Abuse of process differs from malicious prosecution in that the gist of the tort is not commencing an action or causing process to issue without justification, but misusing, or misapplying process justified in itself for an end other than that which it was designed to accomplish.

... [T]he two torts have the common element of an improper purpose in the use of legal process, and there are many cases in which [the two torts] overlap and either will lie, such as ... any unjustified criminal prosecution or civil action in which legal process is used for an end other than that of the proceeding itself.

W. Page Keeton et al., Prosser & Keeton on Torts Sec. 121, at 897-98 (5th ed. 1984) (emphasis added).

While California courts have not yet considered whether "malicious prosecution" coverage includes actions for abuse of process, the analysis in Koehring is consistent with California law.1  The Koehring court applied Wisconsin law and interpreted language in a "Personal Injury Liability Coverage Endorsement" that included "malicious prosecution" as a covered hazard. 564 F. Supp. at 308. The court concluded that the "theoretical legal distinction between 'malicious prosecution' and 'abuse of process' is not so clear that insurance coverage of one should exclude coverage of the other unless the exclusion is specifically stated in the policy." Id. at 311 (emphasis added). American responds that the insureds' policy did specifically exclude "unenumerated torts" by stating:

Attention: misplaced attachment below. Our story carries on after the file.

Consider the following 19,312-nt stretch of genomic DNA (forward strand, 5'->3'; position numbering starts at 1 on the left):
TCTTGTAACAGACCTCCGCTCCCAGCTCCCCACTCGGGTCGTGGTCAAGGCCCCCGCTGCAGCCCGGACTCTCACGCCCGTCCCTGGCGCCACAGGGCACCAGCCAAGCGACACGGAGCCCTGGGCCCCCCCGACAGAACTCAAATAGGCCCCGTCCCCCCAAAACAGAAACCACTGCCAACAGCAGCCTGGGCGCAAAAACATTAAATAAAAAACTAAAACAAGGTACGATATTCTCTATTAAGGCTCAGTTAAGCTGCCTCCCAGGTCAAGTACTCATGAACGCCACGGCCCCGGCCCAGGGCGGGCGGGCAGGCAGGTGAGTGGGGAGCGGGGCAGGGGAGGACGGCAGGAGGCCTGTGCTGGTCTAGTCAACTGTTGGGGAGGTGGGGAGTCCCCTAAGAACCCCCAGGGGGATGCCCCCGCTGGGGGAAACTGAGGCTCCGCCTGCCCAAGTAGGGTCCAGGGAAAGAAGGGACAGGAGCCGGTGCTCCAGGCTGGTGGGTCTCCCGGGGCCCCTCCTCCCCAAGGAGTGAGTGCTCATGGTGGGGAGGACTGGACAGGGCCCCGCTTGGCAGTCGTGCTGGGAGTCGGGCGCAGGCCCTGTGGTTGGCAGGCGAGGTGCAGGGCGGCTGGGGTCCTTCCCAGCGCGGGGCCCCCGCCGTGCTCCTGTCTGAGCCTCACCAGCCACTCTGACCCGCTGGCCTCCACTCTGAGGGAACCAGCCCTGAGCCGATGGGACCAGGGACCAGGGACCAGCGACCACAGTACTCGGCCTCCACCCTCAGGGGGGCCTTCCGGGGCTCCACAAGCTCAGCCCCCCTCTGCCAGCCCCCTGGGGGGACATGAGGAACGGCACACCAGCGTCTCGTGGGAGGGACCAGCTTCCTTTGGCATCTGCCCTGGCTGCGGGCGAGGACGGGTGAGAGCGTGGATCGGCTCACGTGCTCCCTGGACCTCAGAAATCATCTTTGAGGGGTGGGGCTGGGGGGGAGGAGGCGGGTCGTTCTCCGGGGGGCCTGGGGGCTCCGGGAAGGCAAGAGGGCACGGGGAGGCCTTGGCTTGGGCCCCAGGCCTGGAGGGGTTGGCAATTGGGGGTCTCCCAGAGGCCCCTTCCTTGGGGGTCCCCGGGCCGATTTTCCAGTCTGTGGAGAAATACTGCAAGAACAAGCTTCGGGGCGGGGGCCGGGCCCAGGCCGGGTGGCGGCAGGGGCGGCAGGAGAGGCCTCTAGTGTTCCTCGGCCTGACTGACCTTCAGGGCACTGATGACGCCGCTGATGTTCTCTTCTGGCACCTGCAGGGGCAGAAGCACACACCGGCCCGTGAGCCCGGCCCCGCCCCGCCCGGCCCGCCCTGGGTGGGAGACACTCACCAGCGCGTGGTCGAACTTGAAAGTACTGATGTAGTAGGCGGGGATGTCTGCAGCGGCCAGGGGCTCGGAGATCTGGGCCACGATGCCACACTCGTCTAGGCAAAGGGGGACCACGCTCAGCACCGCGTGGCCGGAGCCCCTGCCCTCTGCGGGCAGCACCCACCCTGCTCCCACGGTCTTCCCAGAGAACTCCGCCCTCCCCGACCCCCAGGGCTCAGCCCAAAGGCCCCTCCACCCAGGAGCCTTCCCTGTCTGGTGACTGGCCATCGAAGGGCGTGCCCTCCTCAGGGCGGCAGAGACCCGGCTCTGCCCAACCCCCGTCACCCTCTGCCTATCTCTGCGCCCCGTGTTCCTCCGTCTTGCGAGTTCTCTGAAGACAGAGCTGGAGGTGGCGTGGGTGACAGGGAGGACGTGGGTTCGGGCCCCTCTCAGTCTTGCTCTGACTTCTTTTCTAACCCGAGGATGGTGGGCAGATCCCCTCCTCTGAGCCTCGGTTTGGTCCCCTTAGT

We will pay those sums that the insured becomes legally obligated to pay as damages because of "personal injury" or "advertising injury" to which this insurance applies. No other obligation or liability to pay sums or perform acts or services is covered unless explicitly provided for under SUPPLEMENTARY PAYMENTS-COVERAGES A AND B. We will have the right and duty to defend any "suit" seeking those damages.